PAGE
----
How many digital photos do you have?
1,000? 5,000? 10,000? 25,000? 50,000? No idea?
You're not alone. Believe me. Over 1.2 trillion digital pictures were taken in 2017 and there are currently over 4.7 trillion photos tucked away on hard drives. So, now that I've thrown a couple overwhelming numbers at you, what should you do with all these photos?
Three Steps to Gaining Control Over Your Digital Photos: Organize, Protect, & Share
Organizing Digital Photos
Organizing your digital photos is going to take time, but it can be split into manageable chunks, and it's worth it. When your cherished photos are scattered across folders and devises, named in multiple ways, unidentified, and unlabeled, they can't be fully enjoyed or shared.
Prepping for this post, I thought it appropriate to organize my own photos, so I feel your pain. There are thousands of photos that I never see because I have no idea what I have or where to find them! What's BH28723487.jpg? Mom or a cat or vacation or?
Choose a System - Program or DIY
Don't rush this step. Take time and be honest with yourself about your true desire to organize on a micro level, the actual time you'll have to spend on this project, and the likelihood you'll have the time and motivation to maintain it. If you choose a do-it-yourself approach but have several other responsibilities that take up all your time, this is going to be a very frustrating and possibly unsuccessful undertaking. This is not a fault. This is a reality.
In part two, I'll recommend two of the best programs for photo organization and give you some pros and cons for each. I had to fight against my natural frugality on this one. Pay for something I could do myself!?!?! Never!!!. How many of you are with me? Show of hands? The fact is: there simply isn't enough time, and it's perfectly ok to choose to spend your time in ways that you enjoy. Let the programs do the bulk of the work for you. I did, and I love it!
If you choose to do it yourself, you'll be manually gathering, reviewing, sorting, and labeling each and every photo in your collection. Somehow I managed to accumulate 15,000 photos. Let's say it takes me 60 seconds to locate, review, sort, and rename each photo. That over 250 hours of work! I don't have 250 hours of extra time. Do you?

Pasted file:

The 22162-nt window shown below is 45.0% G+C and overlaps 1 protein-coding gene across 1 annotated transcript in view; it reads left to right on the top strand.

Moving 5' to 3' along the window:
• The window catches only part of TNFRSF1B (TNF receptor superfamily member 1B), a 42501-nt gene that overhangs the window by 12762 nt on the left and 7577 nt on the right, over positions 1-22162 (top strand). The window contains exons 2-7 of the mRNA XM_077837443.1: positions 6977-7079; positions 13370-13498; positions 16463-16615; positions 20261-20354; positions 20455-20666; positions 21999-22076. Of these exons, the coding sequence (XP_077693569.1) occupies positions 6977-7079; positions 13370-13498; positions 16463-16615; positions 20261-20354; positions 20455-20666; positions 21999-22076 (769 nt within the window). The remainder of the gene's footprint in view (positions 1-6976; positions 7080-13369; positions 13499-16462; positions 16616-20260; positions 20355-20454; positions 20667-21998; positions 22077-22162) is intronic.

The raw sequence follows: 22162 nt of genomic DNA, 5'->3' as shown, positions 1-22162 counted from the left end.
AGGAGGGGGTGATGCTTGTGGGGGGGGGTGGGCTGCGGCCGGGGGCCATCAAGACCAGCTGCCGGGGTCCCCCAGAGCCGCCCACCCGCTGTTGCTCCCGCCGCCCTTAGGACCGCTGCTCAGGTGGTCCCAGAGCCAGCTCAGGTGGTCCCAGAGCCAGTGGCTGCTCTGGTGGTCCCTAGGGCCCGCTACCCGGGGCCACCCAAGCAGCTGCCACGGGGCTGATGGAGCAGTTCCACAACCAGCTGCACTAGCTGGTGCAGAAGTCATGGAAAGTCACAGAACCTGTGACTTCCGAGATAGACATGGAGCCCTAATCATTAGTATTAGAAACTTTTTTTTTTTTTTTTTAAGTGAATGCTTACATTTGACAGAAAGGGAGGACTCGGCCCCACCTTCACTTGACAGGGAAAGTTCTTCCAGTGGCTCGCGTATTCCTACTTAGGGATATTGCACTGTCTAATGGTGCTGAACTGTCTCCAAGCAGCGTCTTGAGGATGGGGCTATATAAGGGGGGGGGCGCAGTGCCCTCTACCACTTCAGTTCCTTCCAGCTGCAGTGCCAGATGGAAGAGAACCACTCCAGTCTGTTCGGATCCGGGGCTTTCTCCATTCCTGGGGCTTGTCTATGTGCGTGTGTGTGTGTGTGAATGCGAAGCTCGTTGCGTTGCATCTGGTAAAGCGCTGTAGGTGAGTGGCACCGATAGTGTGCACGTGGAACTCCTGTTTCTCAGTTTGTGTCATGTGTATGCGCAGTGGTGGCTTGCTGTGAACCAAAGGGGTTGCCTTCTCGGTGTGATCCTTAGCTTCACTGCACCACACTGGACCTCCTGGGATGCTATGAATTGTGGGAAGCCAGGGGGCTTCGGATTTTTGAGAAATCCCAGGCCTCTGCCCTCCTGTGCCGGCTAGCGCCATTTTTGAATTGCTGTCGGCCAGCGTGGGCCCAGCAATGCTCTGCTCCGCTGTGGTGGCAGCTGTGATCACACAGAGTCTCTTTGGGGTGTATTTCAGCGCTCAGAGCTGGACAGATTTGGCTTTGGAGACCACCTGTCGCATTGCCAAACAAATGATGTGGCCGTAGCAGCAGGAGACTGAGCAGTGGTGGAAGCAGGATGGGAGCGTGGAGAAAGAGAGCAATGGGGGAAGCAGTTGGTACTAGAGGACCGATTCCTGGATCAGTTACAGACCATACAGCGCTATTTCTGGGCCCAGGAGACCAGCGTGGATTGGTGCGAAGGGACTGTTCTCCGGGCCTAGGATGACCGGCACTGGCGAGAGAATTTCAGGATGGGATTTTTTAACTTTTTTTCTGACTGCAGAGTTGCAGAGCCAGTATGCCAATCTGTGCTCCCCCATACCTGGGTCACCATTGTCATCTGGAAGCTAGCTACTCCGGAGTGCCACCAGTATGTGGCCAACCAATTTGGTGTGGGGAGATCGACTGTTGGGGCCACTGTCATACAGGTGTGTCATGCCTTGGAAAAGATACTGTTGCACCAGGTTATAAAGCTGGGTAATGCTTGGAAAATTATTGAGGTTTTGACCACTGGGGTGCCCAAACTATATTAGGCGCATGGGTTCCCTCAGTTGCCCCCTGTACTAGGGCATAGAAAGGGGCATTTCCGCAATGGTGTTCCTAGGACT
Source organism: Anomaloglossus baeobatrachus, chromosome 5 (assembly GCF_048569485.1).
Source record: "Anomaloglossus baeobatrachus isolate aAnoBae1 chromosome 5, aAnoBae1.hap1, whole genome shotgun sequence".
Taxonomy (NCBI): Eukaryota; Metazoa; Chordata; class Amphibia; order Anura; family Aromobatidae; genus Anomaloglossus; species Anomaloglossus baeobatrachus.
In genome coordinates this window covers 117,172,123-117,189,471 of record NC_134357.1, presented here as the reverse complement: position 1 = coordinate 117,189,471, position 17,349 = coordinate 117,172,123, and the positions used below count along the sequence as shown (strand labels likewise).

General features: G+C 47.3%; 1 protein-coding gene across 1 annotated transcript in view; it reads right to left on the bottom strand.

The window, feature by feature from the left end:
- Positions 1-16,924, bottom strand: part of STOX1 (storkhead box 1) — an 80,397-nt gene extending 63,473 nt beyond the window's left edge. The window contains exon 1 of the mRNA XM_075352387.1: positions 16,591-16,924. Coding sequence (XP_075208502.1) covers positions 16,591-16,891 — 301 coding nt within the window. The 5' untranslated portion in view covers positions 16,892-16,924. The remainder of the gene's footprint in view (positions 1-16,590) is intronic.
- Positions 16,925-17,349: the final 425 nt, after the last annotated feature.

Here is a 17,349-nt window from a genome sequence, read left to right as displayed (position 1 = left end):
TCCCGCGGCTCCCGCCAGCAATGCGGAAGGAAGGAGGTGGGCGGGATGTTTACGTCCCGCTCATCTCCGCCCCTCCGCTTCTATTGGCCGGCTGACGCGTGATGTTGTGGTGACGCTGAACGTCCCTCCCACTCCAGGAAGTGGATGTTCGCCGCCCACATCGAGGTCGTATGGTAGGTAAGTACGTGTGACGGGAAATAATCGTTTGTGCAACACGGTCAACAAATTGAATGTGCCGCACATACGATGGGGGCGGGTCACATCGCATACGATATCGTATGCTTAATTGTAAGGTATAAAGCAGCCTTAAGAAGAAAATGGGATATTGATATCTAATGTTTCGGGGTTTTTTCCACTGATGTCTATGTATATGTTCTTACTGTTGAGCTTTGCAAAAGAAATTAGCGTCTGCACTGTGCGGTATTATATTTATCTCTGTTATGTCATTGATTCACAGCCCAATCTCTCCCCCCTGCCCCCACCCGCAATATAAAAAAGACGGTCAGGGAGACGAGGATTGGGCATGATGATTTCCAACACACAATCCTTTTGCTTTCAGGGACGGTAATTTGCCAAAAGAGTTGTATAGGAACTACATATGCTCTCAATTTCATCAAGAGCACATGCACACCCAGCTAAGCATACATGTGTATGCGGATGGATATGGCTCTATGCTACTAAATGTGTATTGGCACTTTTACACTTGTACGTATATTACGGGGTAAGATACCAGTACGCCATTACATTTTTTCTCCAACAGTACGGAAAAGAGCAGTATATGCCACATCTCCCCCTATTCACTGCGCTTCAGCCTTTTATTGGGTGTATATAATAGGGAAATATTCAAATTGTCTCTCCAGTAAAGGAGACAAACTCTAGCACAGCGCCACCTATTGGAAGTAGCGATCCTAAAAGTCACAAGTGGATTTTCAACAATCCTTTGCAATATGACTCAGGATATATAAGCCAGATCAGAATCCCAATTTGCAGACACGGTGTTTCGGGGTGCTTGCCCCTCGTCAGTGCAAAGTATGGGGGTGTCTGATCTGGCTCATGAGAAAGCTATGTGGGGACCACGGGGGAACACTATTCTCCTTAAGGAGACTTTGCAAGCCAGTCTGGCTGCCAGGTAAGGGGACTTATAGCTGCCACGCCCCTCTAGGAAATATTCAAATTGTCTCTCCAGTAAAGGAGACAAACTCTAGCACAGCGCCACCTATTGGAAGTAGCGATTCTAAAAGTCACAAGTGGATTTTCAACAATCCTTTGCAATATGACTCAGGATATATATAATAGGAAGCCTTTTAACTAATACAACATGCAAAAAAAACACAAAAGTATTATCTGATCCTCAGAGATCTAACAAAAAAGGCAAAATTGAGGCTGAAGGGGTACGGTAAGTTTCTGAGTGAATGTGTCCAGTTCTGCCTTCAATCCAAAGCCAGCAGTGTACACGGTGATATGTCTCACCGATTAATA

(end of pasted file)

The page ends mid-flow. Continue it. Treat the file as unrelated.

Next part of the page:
Do-It-Yourself Photo Organization
Maybe you don't have 15,000+ photos, or you do have the extra time to spend on this project, or you simply have the overwhelming desire to do this project yourself. No problem. Start with making a list of all the places where your photos are stored: laptops, tablets, phones, external hard drives, cloud services, Facebook, thumb drives, memory cards, etc. What about physical photos? Do you want to convert them to digital? If so, have them scanned (or scan them yourself) and include that on the list.
Now, gather all you photos in ONE place and decide on your folder structure. Make sure the device you choose to initially store and sort your photos has enough storage space. An external hard drive might be a good choice. (My laptop is sufficient for this step.) Taking the time to create a simple, clear folder structure is important. It's easy to over organize this step. Best option: Create a folder for each year. In that folder, further divide by either month or season. I chose the month option (programs can do this for you!). So, in my Pictures folder, you'll see a folder for each year, and in each of those folders are folders for each month. Adding the 2-digit month number will keep everything in order. (e.g. 01-January, 02-February, etc.).
Decide on your naming structure. This will help you search for photos of certain events or photos containing certain people without opening each individual photo. Name the photos using this format: YYYY-MM-DD-location-event-who-sequence#. So, say I had a picture of an Aunt from her birthday earlier this year that was celebrated in NYC where she lives.. The picture would be labeled: 2018-01-13-nyc-birthday-auntbetty-01.jpg. It makes for a long file name, but then they're searchable! You can easily find all the pictures of your Aunt Betty or of an event or from a certain date. However, I'm sure you can also see how this exercise will take time.
So, set up your file structure for this year, and start using this for all photos going forward. Then once a week, commit to going through some of your back log - either a month's worth or photos from an event or whatever else works with the time you have.
Tools for working through your backlog:
This is Part 1 of a short series on digital photo organization (Click here for Part 2). Keep your eye out for future installments. I'll give you pros and cons of the top two photo organizing software programs, information on cloud storage, advice on decluttering your photos (digital clutter is still clutter!), and more!
Would you like to live a more organized life? Contact us today to get started!
I'm Jen, a professional organizer ready to help you take charge of your space, free up your time, and lead a more organized life! (Read more about me here)